April 30, 2014

50 Canadians Who Changed The World by Ken McGoogan

Back in October 2013 Ken McGoogan came out with his new book 50 Canadians Who Changed The World. That's it - just 50! As you can imagine, arguments about who was included and more importantly who was not included began soon after, rocketing this book up the best-sellers lists.

This book isn't your standard list of greatest Canadians. Instead of the typical patriotic chest thumping this book looks at the 50 most important Canadians (they had to be born in the 20th century - thus explaining Lester B. Pearson's absence) from the viewpoint of people outside of Canada. Global reach was the defining factor.

People like Tommy Douglas, Pierre Trudeau, Romeo Dallaire, Margaret Atwood, Alice Munro, David Suzuki, Michael J. Fox and James Cameron.

Now any book about the top Canadians as seen by Canadians would include a few hockey personalities. So how does the author handle Canada's defining sport from a global perspective?

McGoogan includes three hockey personalities. Many Canadians might find that to be too small of a number but realistically the world's view on hockey, with the exception of a dozen countries or so, is pretty small, too.

Wayne Gretzky, of course, is included. (There is no numerical ranking of the honourees.) As the author points out, Gretzky transcended the sport in America and as a result has, in many ways, given the game to the world. He is the face of the game, and for many he is the face of Canada.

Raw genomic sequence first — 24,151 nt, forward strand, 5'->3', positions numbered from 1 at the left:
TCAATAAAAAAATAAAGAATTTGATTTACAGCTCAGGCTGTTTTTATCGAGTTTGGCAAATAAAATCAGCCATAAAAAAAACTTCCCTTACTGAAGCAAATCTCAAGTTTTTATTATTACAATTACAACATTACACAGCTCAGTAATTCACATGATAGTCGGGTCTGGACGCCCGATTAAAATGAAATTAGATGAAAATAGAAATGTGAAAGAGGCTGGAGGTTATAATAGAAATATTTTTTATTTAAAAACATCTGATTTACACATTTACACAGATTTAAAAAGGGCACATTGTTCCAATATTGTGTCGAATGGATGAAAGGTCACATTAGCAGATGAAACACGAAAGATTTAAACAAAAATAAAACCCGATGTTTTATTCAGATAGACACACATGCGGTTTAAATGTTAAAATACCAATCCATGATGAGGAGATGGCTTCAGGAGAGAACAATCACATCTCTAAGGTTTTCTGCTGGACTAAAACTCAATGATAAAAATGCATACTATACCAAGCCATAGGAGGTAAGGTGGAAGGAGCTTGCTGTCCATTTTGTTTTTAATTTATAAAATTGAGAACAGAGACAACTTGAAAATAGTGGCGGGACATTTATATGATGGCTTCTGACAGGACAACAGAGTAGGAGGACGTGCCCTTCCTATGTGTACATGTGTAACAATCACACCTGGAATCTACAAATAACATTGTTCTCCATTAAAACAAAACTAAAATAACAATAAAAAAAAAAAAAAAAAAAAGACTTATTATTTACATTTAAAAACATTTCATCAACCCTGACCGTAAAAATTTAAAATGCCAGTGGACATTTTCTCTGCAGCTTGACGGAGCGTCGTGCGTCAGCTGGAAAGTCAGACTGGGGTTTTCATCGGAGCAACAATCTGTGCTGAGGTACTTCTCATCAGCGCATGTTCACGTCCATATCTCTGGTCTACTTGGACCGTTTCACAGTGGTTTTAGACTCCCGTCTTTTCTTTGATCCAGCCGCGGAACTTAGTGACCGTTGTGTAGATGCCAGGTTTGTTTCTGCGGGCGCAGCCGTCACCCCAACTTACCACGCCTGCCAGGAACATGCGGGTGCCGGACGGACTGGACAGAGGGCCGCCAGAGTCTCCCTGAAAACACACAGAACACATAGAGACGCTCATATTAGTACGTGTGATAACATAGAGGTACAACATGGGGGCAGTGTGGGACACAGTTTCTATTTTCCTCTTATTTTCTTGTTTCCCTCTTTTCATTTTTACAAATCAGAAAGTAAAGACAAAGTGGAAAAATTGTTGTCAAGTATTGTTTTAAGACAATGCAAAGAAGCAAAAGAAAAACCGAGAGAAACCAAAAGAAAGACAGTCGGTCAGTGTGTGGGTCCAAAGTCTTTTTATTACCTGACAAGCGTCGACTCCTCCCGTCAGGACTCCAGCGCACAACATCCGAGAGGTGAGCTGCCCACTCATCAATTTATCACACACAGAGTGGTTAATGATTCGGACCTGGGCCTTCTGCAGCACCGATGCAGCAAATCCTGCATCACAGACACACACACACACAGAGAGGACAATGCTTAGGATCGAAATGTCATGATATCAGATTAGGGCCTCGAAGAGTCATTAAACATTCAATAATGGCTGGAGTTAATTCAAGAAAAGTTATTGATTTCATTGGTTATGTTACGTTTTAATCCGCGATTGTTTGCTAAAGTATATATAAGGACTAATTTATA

Jacques Plante is also included, for literally changing the face of the game by introducing the goalie mask.

Hailey Wickenheiser is also included along with deceased freestyle skier Sarah Burke, for their immense influence in advancing women's athletics worldwide.

Does any other hockey player deserve mention? While Rocket Richard's cultural impact in Quebec is unparalleled, his reach did not extend beyond Canadian borders. Bobby Orr, Bobby Hull, Gordie Howe, Jean Beliveau, Mario Lemieux - all amazing hockey players, but not one of which I think had any significant global reach, especially off the ice. The very few hockey players I can think of who deserve such consideration are immediately eliminated because they are not even Canadian - Borje Salming, Vladislav Tretiak and Slava Fetisov.

Realistically I think McGoogan is bang on in including only these three Canadian hockey players. I may even be willing to drop Plante off the list (but only if McGoogan drops Celine Dion. I mean, c'mon!).

Ken McGoogan 50 Canadians Who Changed The World should be required reading in Canada. He offers an interesting and entertaining history of Canada from a different angle. I do recommend checking out this book.


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